In this final week, you will consider the soft skills involved with developing and maintaining a positive and productive relationship with your chair and other members of the Walden community.
Week 12 Assignment: Research Problem Development
**Replace this line with your full name** Comment by Research: How to use this template: Where you see text or information bracketed by asterisks, you must replace that text with your updated information; your own work.
**Replace this line with your EDD/EDS specialization**
Background 1 paragraph
In this section, write one good paragraph that sets the stage for your research problem. Use the MEAL plan for organizing the paragraph to pursue doctoral-level standards for scholarly writing. The mnemonic MEAL has four letters, so all scholarly paragraphs will have a minimum of four sentences.
· M – Your first sentence must be a topic sentence that states the m ain idea of the paragraph.
· E – Thenext e vidence sentence(s) reports 3 references to research that substantiate(s) the main idea. Because they report evidence, all sentences in the evidence paragraph element require APA citations with references.
· A – Provide at least one a nalysis sentence in your own words. Do not use quotations. Analysis sentences connect the evidence back to the main idea of the paragraph. The best analysis sentences are also cited with references.
· L – Let’s conclude. Finally, end your paragraph let’s conclude sentence. Start the sentence with “Therefore…” or “So…” or similar. This does not require citations. Review the Exemplar paper to see a background paragraph that was scored high on the assignment rubric.** Comment by Research: When your instructor reads your paragraph, s/he will be looking to fit each sentence into one of these four MEAL plan elements, and in the proper order. Author opinions communicate bias; an APA taboo, and they do not fit any of the MEAL plan elements. Do not include your opinions!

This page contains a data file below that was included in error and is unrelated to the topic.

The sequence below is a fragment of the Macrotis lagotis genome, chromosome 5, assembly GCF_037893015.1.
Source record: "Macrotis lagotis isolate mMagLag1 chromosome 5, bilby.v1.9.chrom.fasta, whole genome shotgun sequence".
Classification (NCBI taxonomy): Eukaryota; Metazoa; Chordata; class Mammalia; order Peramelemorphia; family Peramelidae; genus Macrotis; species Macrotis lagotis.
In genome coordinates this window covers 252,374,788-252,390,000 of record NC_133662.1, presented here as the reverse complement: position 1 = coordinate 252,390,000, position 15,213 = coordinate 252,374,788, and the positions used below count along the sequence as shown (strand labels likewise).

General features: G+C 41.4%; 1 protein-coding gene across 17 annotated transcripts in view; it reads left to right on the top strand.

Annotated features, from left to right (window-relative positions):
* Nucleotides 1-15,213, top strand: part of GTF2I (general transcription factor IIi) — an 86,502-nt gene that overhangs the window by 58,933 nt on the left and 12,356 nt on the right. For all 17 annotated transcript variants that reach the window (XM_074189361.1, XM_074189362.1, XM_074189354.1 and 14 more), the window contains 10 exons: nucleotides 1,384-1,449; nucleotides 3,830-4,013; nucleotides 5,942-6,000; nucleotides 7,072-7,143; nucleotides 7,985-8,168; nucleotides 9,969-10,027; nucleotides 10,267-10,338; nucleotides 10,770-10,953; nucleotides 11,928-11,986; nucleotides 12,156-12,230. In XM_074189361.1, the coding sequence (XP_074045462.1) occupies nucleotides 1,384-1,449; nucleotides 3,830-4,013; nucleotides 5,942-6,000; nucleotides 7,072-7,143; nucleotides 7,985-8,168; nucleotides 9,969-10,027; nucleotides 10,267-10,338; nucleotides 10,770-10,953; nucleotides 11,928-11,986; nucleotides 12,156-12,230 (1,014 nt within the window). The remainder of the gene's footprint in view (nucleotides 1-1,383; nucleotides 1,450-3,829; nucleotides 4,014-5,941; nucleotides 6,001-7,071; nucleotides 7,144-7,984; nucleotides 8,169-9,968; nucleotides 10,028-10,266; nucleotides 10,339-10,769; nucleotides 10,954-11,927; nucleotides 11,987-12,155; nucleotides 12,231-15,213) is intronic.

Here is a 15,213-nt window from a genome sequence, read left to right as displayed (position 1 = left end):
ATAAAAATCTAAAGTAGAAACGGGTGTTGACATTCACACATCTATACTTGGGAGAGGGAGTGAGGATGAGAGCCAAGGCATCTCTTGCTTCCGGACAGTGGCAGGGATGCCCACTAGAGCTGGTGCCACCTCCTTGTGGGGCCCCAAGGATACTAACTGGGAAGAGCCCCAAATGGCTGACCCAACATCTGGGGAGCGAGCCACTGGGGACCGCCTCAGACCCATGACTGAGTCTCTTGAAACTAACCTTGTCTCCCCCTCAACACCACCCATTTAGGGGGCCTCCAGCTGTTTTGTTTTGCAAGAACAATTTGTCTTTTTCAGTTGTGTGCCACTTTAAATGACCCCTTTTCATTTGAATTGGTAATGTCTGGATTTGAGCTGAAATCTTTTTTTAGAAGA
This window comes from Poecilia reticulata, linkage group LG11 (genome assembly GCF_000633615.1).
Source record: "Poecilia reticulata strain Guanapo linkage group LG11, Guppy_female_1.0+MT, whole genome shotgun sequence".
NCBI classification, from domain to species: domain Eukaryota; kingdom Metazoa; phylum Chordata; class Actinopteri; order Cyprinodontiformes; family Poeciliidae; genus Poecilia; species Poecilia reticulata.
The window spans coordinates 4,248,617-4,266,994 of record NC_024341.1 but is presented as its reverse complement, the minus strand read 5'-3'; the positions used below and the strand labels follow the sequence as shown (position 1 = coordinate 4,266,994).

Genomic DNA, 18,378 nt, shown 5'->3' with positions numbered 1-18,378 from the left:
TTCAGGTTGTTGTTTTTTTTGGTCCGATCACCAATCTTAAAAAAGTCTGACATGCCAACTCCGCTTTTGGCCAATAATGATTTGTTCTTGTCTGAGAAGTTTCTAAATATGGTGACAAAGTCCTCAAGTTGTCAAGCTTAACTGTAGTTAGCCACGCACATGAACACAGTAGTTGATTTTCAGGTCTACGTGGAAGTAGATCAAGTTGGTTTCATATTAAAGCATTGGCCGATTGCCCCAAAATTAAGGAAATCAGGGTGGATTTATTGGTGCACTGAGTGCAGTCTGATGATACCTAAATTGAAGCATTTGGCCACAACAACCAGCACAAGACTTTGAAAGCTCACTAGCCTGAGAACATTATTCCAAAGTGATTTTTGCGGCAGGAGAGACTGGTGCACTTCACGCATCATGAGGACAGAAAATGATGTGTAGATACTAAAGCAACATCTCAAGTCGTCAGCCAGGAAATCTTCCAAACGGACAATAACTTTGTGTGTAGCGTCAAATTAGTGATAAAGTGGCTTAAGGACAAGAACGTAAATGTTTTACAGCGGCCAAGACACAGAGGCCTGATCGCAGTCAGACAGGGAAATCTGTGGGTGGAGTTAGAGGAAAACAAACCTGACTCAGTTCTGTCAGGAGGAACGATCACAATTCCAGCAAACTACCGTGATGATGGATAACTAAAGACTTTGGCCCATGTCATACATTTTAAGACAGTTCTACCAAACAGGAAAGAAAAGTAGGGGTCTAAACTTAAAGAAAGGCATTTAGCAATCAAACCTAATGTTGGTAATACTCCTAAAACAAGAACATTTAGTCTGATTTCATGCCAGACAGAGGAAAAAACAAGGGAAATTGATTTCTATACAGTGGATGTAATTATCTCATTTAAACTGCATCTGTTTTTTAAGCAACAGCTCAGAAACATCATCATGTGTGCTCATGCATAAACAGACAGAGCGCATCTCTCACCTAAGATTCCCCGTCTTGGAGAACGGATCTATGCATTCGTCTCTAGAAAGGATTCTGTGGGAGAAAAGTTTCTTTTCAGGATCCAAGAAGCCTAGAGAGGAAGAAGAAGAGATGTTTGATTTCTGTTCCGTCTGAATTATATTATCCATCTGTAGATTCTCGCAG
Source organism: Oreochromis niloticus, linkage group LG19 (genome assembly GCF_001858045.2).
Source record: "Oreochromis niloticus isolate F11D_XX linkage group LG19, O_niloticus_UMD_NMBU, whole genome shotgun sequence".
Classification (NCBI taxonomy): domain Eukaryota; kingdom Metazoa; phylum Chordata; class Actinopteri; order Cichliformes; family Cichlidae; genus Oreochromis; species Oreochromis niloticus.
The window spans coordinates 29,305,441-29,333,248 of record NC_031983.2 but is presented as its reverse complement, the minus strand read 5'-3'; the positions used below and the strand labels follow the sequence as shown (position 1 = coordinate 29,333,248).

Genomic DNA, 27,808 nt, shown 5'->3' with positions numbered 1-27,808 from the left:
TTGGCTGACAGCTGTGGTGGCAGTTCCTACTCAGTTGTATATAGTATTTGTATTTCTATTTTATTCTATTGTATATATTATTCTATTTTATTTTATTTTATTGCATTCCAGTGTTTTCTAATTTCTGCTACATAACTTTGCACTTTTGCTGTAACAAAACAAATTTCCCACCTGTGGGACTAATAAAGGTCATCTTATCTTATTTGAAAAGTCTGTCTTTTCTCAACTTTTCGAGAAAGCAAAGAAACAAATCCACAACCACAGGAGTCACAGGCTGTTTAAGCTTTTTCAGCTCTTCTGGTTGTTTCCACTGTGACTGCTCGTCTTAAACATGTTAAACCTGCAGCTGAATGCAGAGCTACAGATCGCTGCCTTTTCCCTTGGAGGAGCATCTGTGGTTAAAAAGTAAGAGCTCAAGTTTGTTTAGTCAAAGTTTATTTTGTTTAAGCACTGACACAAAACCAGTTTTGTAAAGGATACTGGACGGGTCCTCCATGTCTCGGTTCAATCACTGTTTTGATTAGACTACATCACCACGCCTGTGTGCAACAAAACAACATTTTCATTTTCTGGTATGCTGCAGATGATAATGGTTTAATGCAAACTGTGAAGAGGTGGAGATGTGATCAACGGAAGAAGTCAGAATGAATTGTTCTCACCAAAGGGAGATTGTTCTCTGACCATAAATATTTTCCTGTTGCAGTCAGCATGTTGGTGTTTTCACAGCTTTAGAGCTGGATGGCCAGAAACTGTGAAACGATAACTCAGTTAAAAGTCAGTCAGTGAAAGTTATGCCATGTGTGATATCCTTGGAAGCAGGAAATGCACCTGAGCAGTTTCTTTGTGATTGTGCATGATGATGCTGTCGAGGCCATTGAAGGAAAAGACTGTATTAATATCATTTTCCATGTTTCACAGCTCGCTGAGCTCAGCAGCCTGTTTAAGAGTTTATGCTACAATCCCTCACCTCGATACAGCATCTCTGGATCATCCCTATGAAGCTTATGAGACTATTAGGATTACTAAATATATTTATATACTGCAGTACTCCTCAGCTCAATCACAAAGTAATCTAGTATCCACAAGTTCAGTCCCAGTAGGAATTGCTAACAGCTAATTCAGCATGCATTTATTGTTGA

(with 3-5 citations to evidence that the problem exists)
One paragraph – write one straightforward, sentence stating the problem. Make it clear, specific, & unambiguous. By “specific” we mean as narrow a problem as practical. Then provide 3-5 references to evidence that the problem exists in the current research literature. Explain in your own words, no quotations, please. If the problem is that the apples have worms in them, give evidence that the apples have worms in them. Don’t write about the benefit of apples, the cost of apples, or anything else about apples. Give evidence that the problem exists…that the apples do, indeed, have worms in them. The more cited evidence sentences you provide, the stronger case you build for studying the problem.
Evidence from the Local Setting (Level 2 APA Heading)
One paragraph – Use local evidence, not evidence from the literature unless it is a study in the local context. Use personal communications, local test scores, or etc.)
The Gap in Practice (or the gap in the literature about practice) (Level 2 APA Heading)
One paragraph – Describe research from the past 2 to 3 years to discover what has been discovered about your problem and discuss what still needs to be researched or discovered. What do researchers say still needs to be researched or discovered?
Purpose Statement (1 – 2 paragraphs)
To address your stated research problem, what is the purpose of your study? Will you describe, compare, determine, explore, examine, etc.? Complete the purpose sentence below and be sure to clarify your variables/concepts of interest. Your purpose statement should reflect and align* to your problem statement.
Write this: “The purpose of this __________________[qualitative or quantitative] study is to ___________ _________________ _______________________[Replace this text with your response.]”
This statement should tell us the methodology, the population, and the geographic location if applicable. For this assignment, please choose either a qualitative or quantitative study. Next, finish the paragraph by telling us why such a study would be important. Include three citations to support your idea.
Theoretical or Conceptual Framework (1-2 paragraphs)
What theory(ies) and/or concept(s) support (frame) your study and who are the original author(s)? Provide an in-text citation with your response. Summarize the key propositions/constructs of the theory or concept. Please note that a conceptual framework aligns with a qualitative study, a theoretical framework only aligns with a quantitative study, and for a mixed method study it may be either or both depending on the design. For this assignment, please choose either a qualitative or quantitative study.